Sharon Moalem and Daniel Kraus

Wrath is the story of a scientific experiment gone horribly awry. When scientist Sienna Aguirre instills Sammy, a brown rat, with human genes to make him a showpiece for the biotech company EditedPets, she endows him with extraordinary intelligence—and, inadvertently, a determination to marshal a formidable rat army that can strike back at humanity for the tortures they have inflicted on his kind. In this excerpt Marcy Monroe, an ex-military officer who oversees black-project government work for the Defense Advanced Research Projects Agency (DARPA), explains to Sienna and her exterminator colleague, Leonard “Prez” Przybyszewski, the extraordinary defense measures that might be necessary to prevent Sammy and his rat army from taking over New York City—and from there, the world.

Sienna and Prez arrive together in the Astro van outside EditedPets’s 6th Avenue building. It is Saturday, December 24, 5:57 a.m., 36 degrees Fahrenheit. Empty offices await them upstairs. Prez holds a cardboard cup of Dunkin’ Donuts coffee. Sienna hasn’t drunk alcohol since Prez plucked her from the Midnight Lounge, but caffeine would be counterproductive; she wants a buffer of dullness today. For ten seconds, they look up at the building while New York rises from sleep.

“You ever heard of Phineas Gage?” Sienna asks.

“Who hasn’t? Backup QB for the Giants, 1980–1985.”

Sienna smiles to show appreciation for the joke, any joke.

“I read up on him last night. He was this railroad worker in the 1800s who got this thing called a tamping iron, a forty-three-inch rod, blown right through his head. The rod went in through his cheek, passed through his brain, exited his skull.”

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“I would’ve gone with ‘thanks for the lift, Prez.’ But continue.”

“This guy Gage survives, blind in one eye but otherwise fine. Physically, anyway. His doctor says he’s different. Says he’s, quote, ‘no longer Gage.’ He’s more animalistic. He’s rude, he’s obscene. He’s violent. He’s a drunk. And not like me. He’s not drinking to bury stuff. He’s drinking because—well, he’s just gone bad.”

Prez softens. “Hey. Go easy. Today of all days.”

Sienna gazes at the seventh floor, the scene of so many crimes. She waits for her tumbling gray breath to conceal her before proceeding.

“Phineas Gage is one of the first documented cases of personality changes from brain trauma. The thing I wonder: Did Gage remember his old self ? Did he miss him? I think of Sammy out there, his brain getting crushed by his own skull, going a little madder every day. I’m the one who lined up hundreds of Phineas Gages and shot tamping irons through their skulls.”

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Prez doesn’t try to make it better, and Sienna is grateful.

“How’d this guy die?” Prez asks.

“Seizures. Same as the Sammys.”

“Well, maybe this military lady’s got some answers for us. We can hope, right?”

Sienna feels for it—hope—but finds not even a tickle.

“Should we wait for Noah?” Prez asks.

“He’s probably already up there.” Sienna forces a smile. “Curly-haired Mets fanatics wake up early to beat the morning rush.”

* * * * *

But Noah’s not up there. Colonel Marcy Monroe is. She’s in the lab, arms straight at her sides, tracing Sienna and Prez’s path down the hall through the lab’s glass walls while two of her men guard the entrance. It’s like finding a tarantula on your bedroom wall. How did the woman get in there? The lab is unbreachable. At least it was supposed to be. Sienna feels indignation. She’s going to demand to know who gave this woman entry.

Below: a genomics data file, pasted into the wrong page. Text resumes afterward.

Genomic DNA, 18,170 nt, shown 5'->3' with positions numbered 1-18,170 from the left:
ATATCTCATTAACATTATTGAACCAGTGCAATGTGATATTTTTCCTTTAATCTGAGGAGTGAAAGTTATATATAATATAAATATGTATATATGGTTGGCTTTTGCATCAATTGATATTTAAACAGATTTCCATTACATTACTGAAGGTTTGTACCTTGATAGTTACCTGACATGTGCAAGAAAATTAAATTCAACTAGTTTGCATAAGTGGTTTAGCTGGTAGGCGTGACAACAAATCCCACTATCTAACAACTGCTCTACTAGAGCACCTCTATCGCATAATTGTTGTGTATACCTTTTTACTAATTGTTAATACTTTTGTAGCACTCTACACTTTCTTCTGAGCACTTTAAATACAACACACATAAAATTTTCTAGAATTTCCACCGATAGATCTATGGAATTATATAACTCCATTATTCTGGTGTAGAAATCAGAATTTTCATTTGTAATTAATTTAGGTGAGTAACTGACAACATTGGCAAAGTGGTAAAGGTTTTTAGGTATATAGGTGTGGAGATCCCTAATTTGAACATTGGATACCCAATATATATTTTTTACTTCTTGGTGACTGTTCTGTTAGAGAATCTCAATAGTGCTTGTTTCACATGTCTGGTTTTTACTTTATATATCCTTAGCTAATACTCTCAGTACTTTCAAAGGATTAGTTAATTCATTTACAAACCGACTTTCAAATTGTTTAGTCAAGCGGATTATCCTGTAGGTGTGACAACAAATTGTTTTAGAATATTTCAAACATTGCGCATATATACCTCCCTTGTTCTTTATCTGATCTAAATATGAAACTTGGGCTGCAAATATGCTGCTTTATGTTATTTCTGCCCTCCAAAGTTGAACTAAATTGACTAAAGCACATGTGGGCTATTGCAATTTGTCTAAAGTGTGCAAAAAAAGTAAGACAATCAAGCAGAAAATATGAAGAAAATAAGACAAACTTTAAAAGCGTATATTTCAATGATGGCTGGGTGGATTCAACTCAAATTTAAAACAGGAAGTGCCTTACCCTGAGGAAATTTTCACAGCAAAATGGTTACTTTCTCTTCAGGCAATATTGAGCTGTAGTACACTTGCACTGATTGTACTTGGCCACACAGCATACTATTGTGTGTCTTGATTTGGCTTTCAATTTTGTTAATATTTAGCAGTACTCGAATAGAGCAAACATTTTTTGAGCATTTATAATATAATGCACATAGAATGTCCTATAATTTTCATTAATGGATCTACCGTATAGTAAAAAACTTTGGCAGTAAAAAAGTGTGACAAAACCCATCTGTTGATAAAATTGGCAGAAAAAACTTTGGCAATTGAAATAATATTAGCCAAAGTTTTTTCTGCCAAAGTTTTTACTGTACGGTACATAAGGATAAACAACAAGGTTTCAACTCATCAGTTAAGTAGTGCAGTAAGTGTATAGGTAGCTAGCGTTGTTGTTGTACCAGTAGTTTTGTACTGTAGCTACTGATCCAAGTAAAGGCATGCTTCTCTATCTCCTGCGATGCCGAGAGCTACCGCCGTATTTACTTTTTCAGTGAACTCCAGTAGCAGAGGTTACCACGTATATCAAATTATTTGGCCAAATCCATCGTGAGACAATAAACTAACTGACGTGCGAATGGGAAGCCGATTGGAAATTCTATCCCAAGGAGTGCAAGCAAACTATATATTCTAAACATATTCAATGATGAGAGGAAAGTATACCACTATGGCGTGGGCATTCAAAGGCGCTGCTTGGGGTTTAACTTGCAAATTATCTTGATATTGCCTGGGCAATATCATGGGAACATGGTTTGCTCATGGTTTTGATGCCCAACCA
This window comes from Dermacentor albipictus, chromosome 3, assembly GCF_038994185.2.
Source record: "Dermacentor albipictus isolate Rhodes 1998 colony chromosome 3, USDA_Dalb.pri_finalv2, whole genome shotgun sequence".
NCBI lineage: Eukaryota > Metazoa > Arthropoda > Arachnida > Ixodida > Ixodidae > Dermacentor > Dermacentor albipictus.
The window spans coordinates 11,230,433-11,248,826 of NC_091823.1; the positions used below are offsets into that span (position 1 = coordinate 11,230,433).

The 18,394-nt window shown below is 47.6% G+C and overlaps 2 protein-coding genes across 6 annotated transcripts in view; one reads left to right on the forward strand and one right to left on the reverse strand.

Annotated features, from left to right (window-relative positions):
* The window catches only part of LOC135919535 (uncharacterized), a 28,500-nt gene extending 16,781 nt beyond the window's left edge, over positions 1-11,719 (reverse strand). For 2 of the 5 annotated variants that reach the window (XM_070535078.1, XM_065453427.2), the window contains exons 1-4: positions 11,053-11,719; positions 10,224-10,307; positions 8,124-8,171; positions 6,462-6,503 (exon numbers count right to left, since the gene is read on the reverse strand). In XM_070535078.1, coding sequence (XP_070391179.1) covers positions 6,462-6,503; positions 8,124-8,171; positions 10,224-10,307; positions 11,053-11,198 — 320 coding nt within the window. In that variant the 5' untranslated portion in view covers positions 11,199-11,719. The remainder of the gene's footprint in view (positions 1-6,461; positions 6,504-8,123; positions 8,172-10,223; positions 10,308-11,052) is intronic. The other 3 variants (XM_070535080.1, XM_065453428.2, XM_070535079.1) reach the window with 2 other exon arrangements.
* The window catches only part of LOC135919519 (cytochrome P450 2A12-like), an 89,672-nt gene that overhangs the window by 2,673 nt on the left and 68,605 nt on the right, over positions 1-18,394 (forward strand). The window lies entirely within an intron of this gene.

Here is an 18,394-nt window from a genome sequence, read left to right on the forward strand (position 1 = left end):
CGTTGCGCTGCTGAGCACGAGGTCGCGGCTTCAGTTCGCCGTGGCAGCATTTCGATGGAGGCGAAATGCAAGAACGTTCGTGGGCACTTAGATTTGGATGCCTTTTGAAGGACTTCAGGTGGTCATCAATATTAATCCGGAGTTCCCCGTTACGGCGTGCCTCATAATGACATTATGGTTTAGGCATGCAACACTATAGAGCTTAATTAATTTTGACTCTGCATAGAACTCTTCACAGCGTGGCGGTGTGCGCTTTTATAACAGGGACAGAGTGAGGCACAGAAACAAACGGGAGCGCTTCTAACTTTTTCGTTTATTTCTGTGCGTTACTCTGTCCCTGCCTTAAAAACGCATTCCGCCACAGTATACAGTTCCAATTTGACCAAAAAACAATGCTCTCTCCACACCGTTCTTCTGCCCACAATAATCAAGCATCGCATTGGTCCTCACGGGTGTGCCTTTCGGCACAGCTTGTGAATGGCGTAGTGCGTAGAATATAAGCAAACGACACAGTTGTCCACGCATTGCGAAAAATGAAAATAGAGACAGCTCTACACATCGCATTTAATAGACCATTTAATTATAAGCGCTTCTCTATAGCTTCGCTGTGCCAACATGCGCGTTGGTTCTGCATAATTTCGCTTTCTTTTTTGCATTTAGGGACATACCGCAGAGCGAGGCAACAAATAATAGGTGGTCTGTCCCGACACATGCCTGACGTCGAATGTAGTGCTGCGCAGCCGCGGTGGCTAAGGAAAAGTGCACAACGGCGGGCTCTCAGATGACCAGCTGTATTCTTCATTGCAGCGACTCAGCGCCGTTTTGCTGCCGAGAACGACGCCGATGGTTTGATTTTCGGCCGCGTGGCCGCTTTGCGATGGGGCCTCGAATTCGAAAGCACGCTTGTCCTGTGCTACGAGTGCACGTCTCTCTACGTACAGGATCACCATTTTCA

But Sienna demands nothing after seeing the colonel’s eyes. It’s not a normal stare. It feels more like some secret military tool, like how CIA agents can supposedly conduct lie detector tests with only two fingers on your radial pulse. Sienna tries to clear a path through her fog of foreboding.

“Hi. I’m Sienna Aguirre. It’s nice to—”

Colonel Monroe cuts her off with her eyes. Her eyes. Sienna is pinned like a rat to a dissection tray. She has the fluttery fight-or-flight sensation that, if this woman wanted, she could kill Sienna with her bare hands in seconds. Not unlike what Sienna could do to her rats. What Sienna would give to hear the laughter of some Gamma Phi Delta goofballs right now.

Prez intervenes. “We’re all stressed, but let’s have some common courtesy between—”

Colonel Monroe cuts off Prez with her eyes just as easily. His forehead wrinkles as if he’s just seen an animal he’s never imagined before.

“There’s no time left for courtesy,” Monroe says. “Am I correct, Dr. Aguirre, that Rat CN8 remains missing?”

If the colonel would pace, take out a folder, arrest warrants, a pistol, anything, Sienna would feel better, in the presence of a fellow human. Instead, only this icicle voice.


“Am I correct, Mr. Przybyszewski, that the last true reading of the GPS chip was in the vicinity of Park Avenue and 102nd Street?”

“Uh-huh. Before it hopped the UPS truck.”

Monroe calculates for one full second.

“That makes the closest underground access the 103rd Street station. So we’ll begin with the 6 train tunnel.”

“Wait.” Sienna wills herself to sound stronger. “This is my rat we’re talking about. This is my lab we’re standing in. I think I deserve to know what we’re talking about.”

Monroe adjusts her stance. It’s as shocking as a scream.

“Do you know anything about Swarm Theory, Dr. Aguirre?” Sienna loathes not being the smartest person in the room. “Some. Insects aren’t really my field of—”

“Take locusts. One locust—easy to kill, yes? A thousand locusts—even that you can spray away. But eighty million locusts? They’re no longer individual insects. They’re a superorganism against which we have no credible defense. It shouldn’t surprise you

to know that DARPA has spent fifty years studying this behavior. Imagine instead of sending a clumsy two-billion-dollar B-2 Stealth Bomber at a hardened target, we could send in a few thousand disposable drones for a fraction of that. Now, doctor, imagine a locust superorganism that decides to march against humans. It is our good fortune that locusts prefer our crops and affect us only through famine. But rats? Rats live inside our infrastructure. If rats were to become a superorganism, there would be no hope for us. None. Do you understand?”